El Niño Finally Hits California, But Worst Is Yet To Come

That El Niño everyone’s been talking about — the big one likened to Godzilla and prayed for as a cure to California’s drought? It’s here. It’s big. And it’s already a mess.

Los Angeles was drenched on Tuesday by a the first major storm of the year, which caused moderate flooding and damaged some roads. Rain is expected to continue throughout the week, and a slew of storms are set to follow, worrying officials.

The Los Angeles Times reports that at least four storms are lined up back-to-back across the Pacific, stretching from Asia to the California coast, and all are expected to bring deluges to the drought-stricken metropolis.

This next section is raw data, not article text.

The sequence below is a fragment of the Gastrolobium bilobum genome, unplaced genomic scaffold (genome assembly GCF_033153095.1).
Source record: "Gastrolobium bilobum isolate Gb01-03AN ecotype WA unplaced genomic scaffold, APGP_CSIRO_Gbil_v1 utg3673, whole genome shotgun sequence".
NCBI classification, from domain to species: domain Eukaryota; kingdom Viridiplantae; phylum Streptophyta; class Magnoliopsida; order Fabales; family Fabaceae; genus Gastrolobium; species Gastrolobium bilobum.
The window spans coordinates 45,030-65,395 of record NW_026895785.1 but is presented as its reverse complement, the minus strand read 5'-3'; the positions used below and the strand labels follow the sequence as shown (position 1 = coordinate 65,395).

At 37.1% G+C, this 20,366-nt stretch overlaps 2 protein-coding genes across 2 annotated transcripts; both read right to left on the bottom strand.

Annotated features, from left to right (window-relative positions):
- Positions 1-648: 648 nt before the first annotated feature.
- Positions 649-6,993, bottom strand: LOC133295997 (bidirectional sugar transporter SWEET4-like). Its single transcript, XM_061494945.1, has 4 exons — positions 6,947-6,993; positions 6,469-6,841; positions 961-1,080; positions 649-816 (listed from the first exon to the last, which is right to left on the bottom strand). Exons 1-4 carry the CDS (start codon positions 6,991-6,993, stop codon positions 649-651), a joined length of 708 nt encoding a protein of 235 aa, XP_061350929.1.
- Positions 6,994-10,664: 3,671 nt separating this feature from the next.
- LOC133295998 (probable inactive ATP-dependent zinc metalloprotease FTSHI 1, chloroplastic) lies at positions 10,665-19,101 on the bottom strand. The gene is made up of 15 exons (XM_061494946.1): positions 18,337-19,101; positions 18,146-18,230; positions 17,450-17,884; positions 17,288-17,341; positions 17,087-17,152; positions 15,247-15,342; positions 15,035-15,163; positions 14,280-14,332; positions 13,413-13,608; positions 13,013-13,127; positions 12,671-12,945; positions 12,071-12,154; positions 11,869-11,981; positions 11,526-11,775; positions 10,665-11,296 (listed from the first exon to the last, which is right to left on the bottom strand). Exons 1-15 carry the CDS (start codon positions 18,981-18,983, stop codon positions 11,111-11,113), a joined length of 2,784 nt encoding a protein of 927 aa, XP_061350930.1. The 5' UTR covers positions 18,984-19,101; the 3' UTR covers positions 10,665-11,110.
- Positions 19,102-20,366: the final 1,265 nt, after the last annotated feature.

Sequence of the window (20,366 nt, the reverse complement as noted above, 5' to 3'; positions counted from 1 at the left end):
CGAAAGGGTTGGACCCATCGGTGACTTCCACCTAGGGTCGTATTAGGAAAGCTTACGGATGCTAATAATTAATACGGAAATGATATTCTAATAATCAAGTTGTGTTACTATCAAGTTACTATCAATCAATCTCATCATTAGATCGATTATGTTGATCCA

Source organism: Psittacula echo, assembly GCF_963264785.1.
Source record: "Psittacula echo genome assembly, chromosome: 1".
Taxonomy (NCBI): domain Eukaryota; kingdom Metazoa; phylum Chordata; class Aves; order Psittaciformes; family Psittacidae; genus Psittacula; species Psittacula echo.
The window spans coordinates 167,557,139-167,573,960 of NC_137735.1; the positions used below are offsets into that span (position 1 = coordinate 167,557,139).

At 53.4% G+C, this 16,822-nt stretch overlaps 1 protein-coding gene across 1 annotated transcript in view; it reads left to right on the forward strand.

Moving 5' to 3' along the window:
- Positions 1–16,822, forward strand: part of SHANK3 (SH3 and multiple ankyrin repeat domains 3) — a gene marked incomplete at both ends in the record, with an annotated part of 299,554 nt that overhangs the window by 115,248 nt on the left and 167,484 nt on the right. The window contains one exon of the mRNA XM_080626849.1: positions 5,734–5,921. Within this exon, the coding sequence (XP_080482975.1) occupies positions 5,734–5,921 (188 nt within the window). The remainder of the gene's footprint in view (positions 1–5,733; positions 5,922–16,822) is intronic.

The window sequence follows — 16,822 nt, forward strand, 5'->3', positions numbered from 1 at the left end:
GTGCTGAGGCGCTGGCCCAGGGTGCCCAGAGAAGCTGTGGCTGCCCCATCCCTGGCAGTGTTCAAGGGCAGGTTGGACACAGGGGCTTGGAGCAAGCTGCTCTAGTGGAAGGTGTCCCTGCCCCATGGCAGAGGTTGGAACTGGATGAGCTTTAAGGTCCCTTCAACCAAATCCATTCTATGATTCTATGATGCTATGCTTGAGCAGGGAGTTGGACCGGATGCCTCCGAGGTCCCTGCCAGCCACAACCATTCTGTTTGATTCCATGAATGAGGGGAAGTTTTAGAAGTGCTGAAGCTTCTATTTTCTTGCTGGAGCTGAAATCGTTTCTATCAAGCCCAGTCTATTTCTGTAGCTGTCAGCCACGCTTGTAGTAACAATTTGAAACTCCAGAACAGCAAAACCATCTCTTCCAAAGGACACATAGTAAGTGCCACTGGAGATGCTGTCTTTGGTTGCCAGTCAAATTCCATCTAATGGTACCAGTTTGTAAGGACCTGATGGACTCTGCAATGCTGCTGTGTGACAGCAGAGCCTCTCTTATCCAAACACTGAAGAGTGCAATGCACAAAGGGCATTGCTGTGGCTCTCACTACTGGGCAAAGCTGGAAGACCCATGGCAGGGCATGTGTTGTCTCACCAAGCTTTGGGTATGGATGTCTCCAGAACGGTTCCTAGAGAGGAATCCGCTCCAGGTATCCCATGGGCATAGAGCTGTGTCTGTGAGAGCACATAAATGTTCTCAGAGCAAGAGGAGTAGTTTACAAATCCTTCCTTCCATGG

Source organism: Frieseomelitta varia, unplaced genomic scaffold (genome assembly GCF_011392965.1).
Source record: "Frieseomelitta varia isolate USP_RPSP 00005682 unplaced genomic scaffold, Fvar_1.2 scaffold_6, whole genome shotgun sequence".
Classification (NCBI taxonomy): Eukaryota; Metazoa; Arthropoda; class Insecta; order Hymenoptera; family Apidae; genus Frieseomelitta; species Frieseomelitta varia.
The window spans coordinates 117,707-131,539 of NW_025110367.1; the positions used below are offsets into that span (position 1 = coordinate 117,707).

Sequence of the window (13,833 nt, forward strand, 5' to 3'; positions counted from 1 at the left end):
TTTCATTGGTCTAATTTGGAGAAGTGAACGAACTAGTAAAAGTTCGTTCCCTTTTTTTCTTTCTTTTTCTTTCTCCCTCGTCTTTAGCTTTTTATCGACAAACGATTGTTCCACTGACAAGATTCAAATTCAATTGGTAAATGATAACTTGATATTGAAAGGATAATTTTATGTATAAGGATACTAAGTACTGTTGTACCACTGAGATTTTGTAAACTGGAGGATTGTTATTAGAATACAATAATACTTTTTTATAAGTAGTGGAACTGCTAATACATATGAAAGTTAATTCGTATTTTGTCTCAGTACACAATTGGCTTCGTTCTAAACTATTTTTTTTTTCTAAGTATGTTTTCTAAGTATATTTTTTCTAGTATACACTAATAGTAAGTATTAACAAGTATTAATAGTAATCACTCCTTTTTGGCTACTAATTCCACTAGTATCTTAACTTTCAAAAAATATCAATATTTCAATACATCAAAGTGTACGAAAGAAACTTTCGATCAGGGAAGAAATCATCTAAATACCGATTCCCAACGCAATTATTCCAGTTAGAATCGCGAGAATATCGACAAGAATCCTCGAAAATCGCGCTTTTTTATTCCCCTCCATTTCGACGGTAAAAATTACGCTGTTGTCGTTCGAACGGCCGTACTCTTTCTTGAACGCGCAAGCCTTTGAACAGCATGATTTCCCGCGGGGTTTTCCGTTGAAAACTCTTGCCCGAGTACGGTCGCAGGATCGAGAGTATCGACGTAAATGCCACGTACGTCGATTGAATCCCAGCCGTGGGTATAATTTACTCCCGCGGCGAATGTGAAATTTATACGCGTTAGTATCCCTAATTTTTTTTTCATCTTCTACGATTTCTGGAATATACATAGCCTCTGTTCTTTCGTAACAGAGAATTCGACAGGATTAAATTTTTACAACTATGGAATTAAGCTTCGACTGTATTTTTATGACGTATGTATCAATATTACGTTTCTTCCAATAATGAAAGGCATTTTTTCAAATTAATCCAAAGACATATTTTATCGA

Climatologist Bill Patzert told the newspaper this “relentless” onslaught could be bad news as water begins to penetrate topsoil hardened by a half-decade of drought. Mudslides and flash flooding, reminiscent of the strongest on record 1997-1998 El Niño, come next.

“It’s a freaking mess when it shows up,” Patzert told The Huffington Post in December, shortly before this season’s El Niño tied with the 1997-1998 one as the strongest ever.

Areas primed for mudslides and flooding include those damaged by California’s years-long onslaught of wildfires, which now lack vegetation that usually keeps soil in place.

Take a look at some of the short-term impacts of El Niño throughout Los Angeles below.

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